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The Jews of Pinsk, 1881 to 1941$
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Azriel Shohet, Mark Jay Mirsky, and Moshe Rosman

Print publication date: 2013

Print ISBN-13: 9780804741583

Published to Stanford Scholarship Online: June 2013

DOI: 10.11126/stanford/9780804741583.001.0001

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Institutions, Societies, and Associations for Social Welfare (1881–1914)

Institutions, Societies, and Associations for Social Welfare (1881–1914)

Chapter:
(p.227) Six Institutions, Societies, and Associations for Social Welfare (1881–1914)
Source:
The Jews of Pinsk, 1881 to 1941
Publisher:
Stanford University Press
DOI:10.11126/stanford/9780804741583.003.0006

This chapter focuses on social welfare institutions, societies, and associations that were established in Pinsk, Belarus during the period 1881–1914. In 1844, the kehillah (autonomous Jewish community administration) system was dissolved, eliminating the formal, legal leadership authorized to levy taxes and provide for the communal needs of the Russian-Jewish population in the city. Authorities often co-opted “wealthy and distinguished” Jews in order to increase the city's income. Several societies were formed to address the needs of the poor, including a gemilut hesed society, the Somekh Nofelim Ve-Yoledot (support for the distressed and for new mothers), and a society called Honen Dalim (compassion for the poor). Other charitable institutions during the period included the Karlin Bikur Holim (visiting the sick) hospital, the Pinsk old-age home, Beit Ha-Asaf Le-Zekenim Ve-Halashim (home for the aged and infirm), Hevrat Ha-Tzedakah Ha-Yehudit (the Jewish charitable institution), and the Linat Tzedek (hospice for the poor) society.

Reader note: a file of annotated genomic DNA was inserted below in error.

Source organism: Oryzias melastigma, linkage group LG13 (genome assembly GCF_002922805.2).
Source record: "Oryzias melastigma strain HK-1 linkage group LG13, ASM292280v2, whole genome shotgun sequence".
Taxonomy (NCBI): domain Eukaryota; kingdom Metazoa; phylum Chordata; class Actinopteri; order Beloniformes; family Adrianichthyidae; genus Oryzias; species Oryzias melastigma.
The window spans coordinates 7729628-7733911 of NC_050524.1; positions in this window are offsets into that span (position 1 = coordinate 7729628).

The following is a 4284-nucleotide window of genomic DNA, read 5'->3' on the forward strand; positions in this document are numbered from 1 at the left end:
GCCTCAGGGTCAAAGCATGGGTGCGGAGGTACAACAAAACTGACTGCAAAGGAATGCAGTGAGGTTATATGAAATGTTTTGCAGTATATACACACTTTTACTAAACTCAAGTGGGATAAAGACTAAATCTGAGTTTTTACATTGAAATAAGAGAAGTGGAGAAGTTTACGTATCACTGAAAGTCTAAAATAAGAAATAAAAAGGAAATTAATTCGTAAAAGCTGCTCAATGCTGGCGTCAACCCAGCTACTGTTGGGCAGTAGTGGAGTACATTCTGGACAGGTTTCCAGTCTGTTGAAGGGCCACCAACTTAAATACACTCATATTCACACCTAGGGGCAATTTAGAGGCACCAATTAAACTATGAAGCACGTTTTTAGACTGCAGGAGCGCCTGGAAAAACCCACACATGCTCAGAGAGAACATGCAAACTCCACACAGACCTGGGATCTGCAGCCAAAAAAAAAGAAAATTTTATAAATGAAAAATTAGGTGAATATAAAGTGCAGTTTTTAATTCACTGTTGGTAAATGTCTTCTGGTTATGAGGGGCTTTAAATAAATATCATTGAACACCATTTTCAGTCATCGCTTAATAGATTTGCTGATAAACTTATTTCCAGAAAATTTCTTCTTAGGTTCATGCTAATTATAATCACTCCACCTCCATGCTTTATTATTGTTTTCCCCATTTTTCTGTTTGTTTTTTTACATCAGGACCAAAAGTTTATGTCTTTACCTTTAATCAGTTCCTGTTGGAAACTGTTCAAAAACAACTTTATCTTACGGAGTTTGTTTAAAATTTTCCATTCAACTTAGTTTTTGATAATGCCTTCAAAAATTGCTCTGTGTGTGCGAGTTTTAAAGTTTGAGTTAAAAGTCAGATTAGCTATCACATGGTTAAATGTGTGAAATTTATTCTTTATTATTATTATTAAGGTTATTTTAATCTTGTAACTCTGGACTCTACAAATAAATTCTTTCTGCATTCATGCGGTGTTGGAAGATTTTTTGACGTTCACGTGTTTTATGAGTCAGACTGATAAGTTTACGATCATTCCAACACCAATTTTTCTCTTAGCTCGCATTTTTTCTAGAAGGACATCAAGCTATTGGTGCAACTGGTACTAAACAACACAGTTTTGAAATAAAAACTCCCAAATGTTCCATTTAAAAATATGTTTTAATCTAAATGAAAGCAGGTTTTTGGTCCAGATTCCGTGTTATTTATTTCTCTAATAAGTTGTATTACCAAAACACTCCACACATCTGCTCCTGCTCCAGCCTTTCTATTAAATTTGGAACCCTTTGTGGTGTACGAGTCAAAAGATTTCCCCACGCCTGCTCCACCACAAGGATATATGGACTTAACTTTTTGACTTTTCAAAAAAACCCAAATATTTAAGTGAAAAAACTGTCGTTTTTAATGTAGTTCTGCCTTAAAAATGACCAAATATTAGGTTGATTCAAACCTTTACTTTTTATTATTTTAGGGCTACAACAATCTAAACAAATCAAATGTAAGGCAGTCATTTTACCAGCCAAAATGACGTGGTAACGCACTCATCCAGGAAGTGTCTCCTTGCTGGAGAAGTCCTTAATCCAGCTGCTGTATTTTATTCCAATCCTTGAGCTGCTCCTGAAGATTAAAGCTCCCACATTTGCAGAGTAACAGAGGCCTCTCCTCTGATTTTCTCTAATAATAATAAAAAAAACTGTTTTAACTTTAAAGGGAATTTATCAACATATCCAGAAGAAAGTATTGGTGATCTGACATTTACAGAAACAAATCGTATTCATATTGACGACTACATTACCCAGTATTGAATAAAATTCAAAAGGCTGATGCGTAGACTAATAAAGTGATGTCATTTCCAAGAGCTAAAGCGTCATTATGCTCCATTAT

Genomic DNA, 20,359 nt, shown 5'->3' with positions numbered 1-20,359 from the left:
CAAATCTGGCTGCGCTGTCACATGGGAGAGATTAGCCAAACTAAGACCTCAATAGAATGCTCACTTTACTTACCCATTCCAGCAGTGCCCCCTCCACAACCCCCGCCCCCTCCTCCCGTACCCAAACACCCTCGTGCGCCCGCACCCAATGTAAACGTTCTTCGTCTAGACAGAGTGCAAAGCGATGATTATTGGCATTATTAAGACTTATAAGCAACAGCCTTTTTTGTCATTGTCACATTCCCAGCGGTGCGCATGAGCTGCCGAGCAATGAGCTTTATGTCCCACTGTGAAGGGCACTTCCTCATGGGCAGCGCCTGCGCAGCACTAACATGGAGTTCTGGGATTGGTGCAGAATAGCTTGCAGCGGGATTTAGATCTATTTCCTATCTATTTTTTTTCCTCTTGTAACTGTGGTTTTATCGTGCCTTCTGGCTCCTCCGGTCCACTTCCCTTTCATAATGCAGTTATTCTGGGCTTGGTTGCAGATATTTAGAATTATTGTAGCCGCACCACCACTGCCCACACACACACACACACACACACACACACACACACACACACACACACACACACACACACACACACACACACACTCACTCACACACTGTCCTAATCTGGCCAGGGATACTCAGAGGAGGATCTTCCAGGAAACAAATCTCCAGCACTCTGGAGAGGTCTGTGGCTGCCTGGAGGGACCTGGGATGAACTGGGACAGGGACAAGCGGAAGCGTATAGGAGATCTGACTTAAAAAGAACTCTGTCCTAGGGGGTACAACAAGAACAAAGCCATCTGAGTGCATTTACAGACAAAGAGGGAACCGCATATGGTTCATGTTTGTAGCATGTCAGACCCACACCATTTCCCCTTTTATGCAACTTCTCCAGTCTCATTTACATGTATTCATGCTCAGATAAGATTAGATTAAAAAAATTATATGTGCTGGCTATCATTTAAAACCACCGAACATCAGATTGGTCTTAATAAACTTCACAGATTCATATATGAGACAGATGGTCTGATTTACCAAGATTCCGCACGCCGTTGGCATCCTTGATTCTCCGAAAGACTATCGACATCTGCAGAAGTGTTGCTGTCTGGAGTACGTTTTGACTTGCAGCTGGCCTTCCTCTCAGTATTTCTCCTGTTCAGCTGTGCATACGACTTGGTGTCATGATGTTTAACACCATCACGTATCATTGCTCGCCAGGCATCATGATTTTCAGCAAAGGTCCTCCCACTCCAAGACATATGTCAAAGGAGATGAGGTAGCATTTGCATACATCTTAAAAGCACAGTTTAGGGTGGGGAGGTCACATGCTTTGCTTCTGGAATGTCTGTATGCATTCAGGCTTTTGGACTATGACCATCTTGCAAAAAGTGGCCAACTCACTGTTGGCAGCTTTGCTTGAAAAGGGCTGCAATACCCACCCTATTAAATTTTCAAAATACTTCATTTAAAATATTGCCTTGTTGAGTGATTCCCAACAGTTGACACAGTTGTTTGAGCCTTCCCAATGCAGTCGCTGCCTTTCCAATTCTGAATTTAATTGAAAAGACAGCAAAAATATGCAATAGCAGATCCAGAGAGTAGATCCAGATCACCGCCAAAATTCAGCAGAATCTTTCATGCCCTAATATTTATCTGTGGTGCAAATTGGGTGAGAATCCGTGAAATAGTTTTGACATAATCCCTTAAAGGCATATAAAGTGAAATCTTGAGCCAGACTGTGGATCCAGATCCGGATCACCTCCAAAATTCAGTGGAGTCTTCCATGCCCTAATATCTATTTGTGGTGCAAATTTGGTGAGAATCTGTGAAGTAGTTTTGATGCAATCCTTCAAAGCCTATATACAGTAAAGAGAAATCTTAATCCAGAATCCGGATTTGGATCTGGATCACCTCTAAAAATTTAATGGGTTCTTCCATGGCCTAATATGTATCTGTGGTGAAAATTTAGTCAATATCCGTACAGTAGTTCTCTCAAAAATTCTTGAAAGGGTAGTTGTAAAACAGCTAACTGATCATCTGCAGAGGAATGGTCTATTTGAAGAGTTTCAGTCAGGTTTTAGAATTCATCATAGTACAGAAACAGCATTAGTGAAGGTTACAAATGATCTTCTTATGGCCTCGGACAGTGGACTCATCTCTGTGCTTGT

Keywords:   social welfare, Pinsk, Belarus, gemilut hesed society, poor, charitable institutions, Jews, Honen Dalim, Karlin Bikur Holim, Linat Tzedek

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